return boardingPass;
        } catch (error) {
          await trx.rollback();
          throw new ApolloError(
            `Error creating pass: ${error.message}`,
      } else
        throw new ApolloError(
          `Seat ${newSeat} is already assigned`,
    } else
      throw new ApolloError(
        `Passenger ${passengerName} does not have a ticket on flight ${flightNo} leaving ${departureAirport} on ${departureDate}!`,
  } else throw new ApolloError(`No matching flight found!`, 'FLIGHT_NOT_FOUND');

This code illustrates several important concepts in GraphQL when interfacing with SQL:

  • Using database transactions, ex: const trx = await database.transaction(); In this example the transaction seems a bit superfluous since it only surrounds a single write but it's critical when a mutation touches multiple records.
  • Throwing ApolloError() when records don't exist, seat is already taken, etc…
  • Reusing a previous query to, in this case, ensure that the seat being requested is actually available.

If we invoke the mutation with the following parameters:

Screen Shot 2022-09-28 at 1.42.53 PM.png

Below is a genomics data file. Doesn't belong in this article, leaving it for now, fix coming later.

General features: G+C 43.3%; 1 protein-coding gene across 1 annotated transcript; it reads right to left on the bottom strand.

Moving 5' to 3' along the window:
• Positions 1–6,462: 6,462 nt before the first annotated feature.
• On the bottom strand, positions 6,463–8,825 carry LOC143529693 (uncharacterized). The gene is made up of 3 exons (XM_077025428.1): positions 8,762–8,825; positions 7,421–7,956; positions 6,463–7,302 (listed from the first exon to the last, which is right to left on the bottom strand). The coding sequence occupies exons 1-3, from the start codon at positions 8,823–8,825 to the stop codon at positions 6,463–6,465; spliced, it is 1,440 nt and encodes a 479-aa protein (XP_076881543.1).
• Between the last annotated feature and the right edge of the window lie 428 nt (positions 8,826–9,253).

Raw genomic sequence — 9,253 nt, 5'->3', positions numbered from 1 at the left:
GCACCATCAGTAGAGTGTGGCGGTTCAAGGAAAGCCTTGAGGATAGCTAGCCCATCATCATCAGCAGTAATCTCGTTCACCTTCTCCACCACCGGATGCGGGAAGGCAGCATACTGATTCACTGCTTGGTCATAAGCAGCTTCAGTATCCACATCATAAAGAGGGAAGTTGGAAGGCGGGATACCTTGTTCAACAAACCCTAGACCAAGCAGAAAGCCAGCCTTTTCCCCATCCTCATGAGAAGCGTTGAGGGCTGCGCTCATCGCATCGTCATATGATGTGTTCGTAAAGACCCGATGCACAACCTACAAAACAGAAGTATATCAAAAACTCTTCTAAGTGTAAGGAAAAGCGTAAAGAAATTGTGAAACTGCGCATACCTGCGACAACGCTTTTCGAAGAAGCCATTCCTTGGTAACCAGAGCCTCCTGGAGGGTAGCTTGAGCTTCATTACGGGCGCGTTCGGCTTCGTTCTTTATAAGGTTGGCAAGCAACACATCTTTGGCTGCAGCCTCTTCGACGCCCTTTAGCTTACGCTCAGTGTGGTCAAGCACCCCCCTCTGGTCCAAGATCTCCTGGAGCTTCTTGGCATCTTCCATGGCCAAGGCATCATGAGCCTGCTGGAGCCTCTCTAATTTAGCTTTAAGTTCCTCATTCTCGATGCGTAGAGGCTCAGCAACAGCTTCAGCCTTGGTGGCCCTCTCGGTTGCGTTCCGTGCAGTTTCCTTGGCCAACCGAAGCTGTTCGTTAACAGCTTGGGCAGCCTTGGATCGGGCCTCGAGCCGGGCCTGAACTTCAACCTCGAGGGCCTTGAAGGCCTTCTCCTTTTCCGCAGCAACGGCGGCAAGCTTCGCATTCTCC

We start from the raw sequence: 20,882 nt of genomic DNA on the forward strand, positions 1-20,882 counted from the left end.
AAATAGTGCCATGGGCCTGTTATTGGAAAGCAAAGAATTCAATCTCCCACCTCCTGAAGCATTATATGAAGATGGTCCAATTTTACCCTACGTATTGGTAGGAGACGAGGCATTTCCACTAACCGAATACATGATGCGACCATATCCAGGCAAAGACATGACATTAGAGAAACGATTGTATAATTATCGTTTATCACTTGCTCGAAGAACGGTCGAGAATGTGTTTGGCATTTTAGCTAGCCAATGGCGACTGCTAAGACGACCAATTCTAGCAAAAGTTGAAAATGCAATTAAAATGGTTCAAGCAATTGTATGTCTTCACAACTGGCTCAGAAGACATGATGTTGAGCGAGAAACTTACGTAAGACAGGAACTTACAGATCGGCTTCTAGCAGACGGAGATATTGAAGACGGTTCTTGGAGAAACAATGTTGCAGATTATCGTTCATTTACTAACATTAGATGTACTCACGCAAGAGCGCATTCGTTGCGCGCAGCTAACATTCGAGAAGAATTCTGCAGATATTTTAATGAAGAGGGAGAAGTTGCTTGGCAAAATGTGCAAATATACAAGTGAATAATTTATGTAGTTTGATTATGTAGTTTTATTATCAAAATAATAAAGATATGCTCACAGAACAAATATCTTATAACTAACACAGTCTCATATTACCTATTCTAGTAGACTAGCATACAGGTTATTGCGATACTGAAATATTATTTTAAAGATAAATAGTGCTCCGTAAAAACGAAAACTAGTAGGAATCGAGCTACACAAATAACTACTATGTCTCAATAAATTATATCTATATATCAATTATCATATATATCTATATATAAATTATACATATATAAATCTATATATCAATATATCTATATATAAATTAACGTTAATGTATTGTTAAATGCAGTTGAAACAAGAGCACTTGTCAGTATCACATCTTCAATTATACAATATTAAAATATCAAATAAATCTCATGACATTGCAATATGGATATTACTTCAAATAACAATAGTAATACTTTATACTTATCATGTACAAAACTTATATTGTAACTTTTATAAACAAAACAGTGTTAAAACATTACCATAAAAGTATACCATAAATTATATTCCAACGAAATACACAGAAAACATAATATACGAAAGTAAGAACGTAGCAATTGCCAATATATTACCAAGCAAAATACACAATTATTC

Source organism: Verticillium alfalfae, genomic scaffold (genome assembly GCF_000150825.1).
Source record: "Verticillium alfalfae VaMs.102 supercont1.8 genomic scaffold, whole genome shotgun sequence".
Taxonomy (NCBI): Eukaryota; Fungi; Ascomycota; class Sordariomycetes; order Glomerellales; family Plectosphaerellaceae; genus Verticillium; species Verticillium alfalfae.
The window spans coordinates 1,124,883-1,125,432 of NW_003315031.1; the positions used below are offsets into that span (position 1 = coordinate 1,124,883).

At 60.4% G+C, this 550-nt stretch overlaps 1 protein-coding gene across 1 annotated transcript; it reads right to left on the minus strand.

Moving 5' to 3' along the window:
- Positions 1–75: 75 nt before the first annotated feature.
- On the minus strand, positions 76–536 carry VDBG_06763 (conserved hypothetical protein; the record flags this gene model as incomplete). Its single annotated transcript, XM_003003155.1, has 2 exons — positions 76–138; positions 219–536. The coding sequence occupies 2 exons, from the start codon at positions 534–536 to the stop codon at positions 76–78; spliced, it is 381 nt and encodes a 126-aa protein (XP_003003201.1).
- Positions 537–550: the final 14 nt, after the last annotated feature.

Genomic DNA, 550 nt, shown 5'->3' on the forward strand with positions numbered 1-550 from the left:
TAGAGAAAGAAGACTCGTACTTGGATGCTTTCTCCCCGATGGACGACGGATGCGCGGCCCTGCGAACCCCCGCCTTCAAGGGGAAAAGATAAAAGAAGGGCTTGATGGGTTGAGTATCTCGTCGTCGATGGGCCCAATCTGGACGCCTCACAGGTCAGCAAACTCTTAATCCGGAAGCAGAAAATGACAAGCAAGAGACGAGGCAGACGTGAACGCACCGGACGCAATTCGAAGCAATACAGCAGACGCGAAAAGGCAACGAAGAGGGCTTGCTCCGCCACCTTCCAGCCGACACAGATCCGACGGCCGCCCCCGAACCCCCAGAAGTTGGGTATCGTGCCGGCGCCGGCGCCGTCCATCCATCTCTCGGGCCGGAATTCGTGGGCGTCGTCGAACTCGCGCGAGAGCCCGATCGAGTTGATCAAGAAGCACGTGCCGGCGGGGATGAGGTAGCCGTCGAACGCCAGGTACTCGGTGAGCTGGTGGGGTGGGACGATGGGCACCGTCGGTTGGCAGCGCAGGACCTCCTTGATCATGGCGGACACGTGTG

We get the result:

  "data": {
    "changeSeat": {
      "seatNo": "3H",
      "boardingNo": 167,
      "ticket": {
        "passenger": {
          "name": "TATYANA SOROKINA"

Confirming that Tatyana has her new seat in business class next to her friend.

Now an SQL "purist" might see the above use case as a good place to use a stored procedure. There are several SELECT queries that need to be run to validate the seat change before doing either an INSERT or an UPDATE query and these could all be performed inside a stored procedure. I'll leave the decision about where your business logic needs to live up to you.


In this part we've introduced the concept of mutations, the CUD in CRUD applications with a fairly simple example. At the bottom of our GraphQL server code here we end up with either an INSERT or an UPDATE. Around that we have a lot of error checking since writes generally carry a much higher risk than reads. GraphQL helps a little bit here since it performs some basic type checking of inputs before they ever get to actual code. We could push some more work onto GraphQL here if we defined custom types for our flightNo and seatNo variables.

What else might a SQL developer want to know about GraphQL? Please let me know in the comments if you want to see a part 5.